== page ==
May 22, 2009
I don’t read self improvement books as a rule but this struck me as interesting. .. for school leaders
The Seven Habits of Highly Effective People: Restoring the Character Ethic as a Personality Ethic and a Character Ethic. (note the sub title) Covey reviewed American self-improvement literature back to 1776…
I began to feel more and more that much of the success literature of the past 50 years was superficial [focused in a Personality Ethic]. It was filled with social image consciousness, techniques and quick fixes–with social bandaids and aspirin that addressed acute problems and sometimes even appeared to solve them temporarily, but left the underlying chronic problems untouched to fester and resurface time and again.
He then goes on to distinguish the Character Ethic as follows:
In stark contrast, almost all the literature in the first 150 years or so focused on what could be called the Character Ethic as the foundation of success–things like integrity, humility, fidelity, temperance, courage, justice, patience, industry, simplicity, modesty and the Golden Rule. Benjamin Franklin’s autobiography is representative of that literature. It is, basically, the story of one man’s effort to integrate certain principles and habits deep within his nature.
May 22, 2009
Earlier this year I had a meeting with Gary Phillips who has very similar ideas to me in terms of getting technology into Ladakhi schools. It’s taken me a while to write it up – sorry!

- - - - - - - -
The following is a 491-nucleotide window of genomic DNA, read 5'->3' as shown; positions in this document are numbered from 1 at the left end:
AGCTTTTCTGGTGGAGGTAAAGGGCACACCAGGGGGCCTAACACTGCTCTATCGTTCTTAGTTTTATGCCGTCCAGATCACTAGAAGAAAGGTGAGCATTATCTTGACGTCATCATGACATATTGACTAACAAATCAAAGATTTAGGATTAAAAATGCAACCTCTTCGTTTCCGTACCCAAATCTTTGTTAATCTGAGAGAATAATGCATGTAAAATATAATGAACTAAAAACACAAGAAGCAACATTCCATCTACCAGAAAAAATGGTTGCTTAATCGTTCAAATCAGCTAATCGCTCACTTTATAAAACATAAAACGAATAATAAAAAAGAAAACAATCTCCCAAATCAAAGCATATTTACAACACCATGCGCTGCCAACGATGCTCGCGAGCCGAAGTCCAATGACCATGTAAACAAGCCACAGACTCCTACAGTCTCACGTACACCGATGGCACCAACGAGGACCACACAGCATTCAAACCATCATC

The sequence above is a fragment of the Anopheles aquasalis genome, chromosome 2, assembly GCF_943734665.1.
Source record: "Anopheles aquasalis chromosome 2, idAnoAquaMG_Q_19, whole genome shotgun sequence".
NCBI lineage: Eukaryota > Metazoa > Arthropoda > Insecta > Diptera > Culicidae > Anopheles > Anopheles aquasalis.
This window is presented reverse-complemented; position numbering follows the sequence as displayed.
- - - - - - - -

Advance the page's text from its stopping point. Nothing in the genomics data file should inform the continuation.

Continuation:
Sending the Acer Aspire One netbooks for a cost of GBP 200 is a great solution. At 1kg + power supply they are light and cheap. These can be used with an external monitor & keyboard in school and be taken home by students. Linpus Linux is pre-installed. The 3 Cell battery only lasts 2 hours but makes the unit light. 6 Cell batteries are not worth the extra weight or money as electricity from solar power is available during the day.
People visiting Ladakh from UK can be asked to take a laptop with them. Visitors might even buy one themselves to donate, netbooks are useful whilst traveling then can be left at the end of the trip. Weight wise it would be feasible for a person to carry 2 laptops but this might cause customs problems.
Theoretically it might be tempting to find or customize an ideal version of Linux for our uses. But without reliable Linux knowledge or support in Ladakh this solution won’t fly. The netbook’s Linpus lite is ok and will allow us to standardize.
Why not Desktop computers?
Sending parts out to India is fraught with difficulty due to customs and getting people with the right expertise to build machines. Getting CRT monitors to Ladakh is still quite a costly due to relatively high resale value, large transport cost and possible damage caused in transit. CRTs also need more power. We estimate that at least two times the number of netbooks can be run off solar than desktop machines.
Windows is still the OS of choice in Ladakh but is virus ridden due to pen drives been carried around and machines are often out of service. Linux avoids the virus problem
Based on a Phone conversation today with Dorjee in Ladakh.
DWLS is still waiting for a computer teacher. But the solar power seems to be working well using 4 panels for 12 machines.
Solar power is also working well for the Siddartha School, recently installed in March.
Gary Visited Drukpa White Lotus School in 2007. I visited Siddhartha School in 2007 and 2008. In summer 2008 I stayed with my friend Dorjee in Choglamsar, and his brother in Law works at DWLS so I have a connection there and subsequently met Gary in London.